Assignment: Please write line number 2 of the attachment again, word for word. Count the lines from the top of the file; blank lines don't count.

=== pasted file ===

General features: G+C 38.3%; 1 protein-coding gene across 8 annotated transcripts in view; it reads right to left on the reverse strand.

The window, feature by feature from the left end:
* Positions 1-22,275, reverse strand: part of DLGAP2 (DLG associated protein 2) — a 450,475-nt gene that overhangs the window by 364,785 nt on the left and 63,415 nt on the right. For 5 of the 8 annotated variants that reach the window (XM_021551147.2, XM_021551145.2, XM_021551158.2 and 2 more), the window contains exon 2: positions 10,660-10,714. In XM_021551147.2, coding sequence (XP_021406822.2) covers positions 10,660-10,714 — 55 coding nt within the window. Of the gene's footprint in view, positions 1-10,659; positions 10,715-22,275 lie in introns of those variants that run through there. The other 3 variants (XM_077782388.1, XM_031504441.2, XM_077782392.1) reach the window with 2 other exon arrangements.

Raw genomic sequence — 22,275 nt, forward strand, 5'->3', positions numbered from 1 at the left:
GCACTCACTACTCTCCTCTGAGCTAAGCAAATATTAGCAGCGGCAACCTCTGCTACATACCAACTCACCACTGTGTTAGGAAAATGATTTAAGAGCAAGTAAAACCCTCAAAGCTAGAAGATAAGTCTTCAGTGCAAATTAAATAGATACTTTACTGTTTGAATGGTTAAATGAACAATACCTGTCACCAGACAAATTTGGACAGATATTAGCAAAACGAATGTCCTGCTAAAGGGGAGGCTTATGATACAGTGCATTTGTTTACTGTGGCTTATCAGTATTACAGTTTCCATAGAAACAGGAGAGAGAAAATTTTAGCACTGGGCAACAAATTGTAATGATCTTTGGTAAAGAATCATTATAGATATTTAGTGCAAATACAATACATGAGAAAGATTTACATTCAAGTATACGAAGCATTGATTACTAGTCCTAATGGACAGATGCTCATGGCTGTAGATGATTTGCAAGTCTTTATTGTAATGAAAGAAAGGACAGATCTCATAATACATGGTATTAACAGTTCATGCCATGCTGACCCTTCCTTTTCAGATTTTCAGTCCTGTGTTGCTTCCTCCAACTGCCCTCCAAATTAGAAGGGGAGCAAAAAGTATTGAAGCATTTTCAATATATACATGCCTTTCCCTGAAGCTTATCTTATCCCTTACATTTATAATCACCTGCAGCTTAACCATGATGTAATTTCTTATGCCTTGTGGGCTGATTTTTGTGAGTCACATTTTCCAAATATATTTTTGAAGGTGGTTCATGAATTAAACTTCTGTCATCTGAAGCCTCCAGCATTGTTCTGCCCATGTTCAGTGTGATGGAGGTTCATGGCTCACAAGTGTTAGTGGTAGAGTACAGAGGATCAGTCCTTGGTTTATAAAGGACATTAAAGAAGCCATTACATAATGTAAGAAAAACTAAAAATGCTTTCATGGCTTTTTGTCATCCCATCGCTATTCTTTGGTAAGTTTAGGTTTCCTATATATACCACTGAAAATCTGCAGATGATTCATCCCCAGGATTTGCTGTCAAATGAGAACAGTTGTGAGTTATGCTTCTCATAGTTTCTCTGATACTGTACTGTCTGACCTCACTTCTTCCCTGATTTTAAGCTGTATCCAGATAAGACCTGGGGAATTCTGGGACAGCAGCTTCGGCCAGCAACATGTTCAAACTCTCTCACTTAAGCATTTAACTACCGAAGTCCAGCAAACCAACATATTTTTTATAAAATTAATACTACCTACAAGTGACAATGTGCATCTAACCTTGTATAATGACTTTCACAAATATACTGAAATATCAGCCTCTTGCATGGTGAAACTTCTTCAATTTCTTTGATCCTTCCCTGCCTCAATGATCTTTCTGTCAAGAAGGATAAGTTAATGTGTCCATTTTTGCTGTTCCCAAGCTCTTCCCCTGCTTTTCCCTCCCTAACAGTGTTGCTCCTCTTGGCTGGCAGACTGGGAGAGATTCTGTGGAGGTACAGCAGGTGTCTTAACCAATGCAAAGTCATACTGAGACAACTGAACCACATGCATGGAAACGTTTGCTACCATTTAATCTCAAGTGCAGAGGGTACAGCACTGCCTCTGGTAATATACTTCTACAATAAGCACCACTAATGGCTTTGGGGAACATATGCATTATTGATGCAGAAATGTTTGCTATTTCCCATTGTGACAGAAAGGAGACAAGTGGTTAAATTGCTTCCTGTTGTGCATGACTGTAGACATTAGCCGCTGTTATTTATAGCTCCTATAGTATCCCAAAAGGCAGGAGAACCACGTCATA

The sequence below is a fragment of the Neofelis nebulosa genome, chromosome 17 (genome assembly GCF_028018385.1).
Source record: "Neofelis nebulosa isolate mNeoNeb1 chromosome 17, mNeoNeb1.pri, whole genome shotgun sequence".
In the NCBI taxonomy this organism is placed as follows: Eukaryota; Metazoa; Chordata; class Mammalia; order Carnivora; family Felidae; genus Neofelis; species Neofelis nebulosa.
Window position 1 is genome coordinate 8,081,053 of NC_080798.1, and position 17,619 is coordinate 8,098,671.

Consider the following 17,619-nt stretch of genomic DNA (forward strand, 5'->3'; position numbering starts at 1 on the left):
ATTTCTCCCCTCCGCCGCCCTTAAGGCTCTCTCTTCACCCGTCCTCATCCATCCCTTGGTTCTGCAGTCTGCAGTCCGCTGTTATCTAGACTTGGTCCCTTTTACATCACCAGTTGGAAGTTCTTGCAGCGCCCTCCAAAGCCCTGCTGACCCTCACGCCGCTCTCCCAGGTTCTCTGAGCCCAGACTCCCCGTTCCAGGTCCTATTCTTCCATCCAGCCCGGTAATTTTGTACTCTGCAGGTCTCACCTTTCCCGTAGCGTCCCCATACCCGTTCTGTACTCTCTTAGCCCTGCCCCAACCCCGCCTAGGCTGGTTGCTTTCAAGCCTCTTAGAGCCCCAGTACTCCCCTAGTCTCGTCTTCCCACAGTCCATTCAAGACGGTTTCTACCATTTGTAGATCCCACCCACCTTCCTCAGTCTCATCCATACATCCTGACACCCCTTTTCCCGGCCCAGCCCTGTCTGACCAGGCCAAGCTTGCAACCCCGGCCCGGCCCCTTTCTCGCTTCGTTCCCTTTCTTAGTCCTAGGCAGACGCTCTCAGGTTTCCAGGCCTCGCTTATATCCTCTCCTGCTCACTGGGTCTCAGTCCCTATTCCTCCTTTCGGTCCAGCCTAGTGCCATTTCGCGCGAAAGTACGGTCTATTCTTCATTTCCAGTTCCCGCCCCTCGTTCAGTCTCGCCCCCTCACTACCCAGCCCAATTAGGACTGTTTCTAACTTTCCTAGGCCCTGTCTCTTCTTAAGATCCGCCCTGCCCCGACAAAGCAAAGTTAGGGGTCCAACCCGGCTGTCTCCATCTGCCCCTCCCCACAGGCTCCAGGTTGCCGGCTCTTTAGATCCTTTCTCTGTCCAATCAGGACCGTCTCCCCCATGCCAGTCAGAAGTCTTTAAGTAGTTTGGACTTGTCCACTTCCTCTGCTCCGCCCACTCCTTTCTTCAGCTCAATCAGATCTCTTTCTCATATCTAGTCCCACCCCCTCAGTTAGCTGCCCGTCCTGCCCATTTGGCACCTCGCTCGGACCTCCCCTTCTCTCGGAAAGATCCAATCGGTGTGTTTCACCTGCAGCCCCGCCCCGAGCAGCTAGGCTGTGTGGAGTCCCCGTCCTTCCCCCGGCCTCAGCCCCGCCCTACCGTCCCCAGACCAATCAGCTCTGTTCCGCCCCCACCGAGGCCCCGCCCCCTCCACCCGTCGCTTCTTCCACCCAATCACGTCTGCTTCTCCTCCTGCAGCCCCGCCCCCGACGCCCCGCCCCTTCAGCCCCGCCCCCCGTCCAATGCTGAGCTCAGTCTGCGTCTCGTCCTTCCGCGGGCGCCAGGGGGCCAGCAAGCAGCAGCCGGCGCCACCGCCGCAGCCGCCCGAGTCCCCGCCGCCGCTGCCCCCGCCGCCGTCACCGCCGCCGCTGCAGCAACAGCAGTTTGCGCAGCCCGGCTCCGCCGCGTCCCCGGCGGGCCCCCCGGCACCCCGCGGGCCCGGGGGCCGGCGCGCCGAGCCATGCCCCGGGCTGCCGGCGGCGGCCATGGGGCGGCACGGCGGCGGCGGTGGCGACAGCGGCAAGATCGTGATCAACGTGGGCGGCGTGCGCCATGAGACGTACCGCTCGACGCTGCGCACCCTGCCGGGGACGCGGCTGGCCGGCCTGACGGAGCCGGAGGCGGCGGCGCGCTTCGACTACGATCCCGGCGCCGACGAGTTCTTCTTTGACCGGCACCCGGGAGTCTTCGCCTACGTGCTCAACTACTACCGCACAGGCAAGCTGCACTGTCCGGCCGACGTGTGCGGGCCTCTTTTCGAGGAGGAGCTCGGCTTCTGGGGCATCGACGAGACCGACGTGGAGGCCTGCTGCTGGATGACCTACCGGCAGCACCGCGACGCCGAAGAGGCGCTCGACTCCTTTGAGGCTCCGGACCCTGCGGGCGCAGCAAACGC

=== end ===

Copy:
The window, feature by feature from the left end: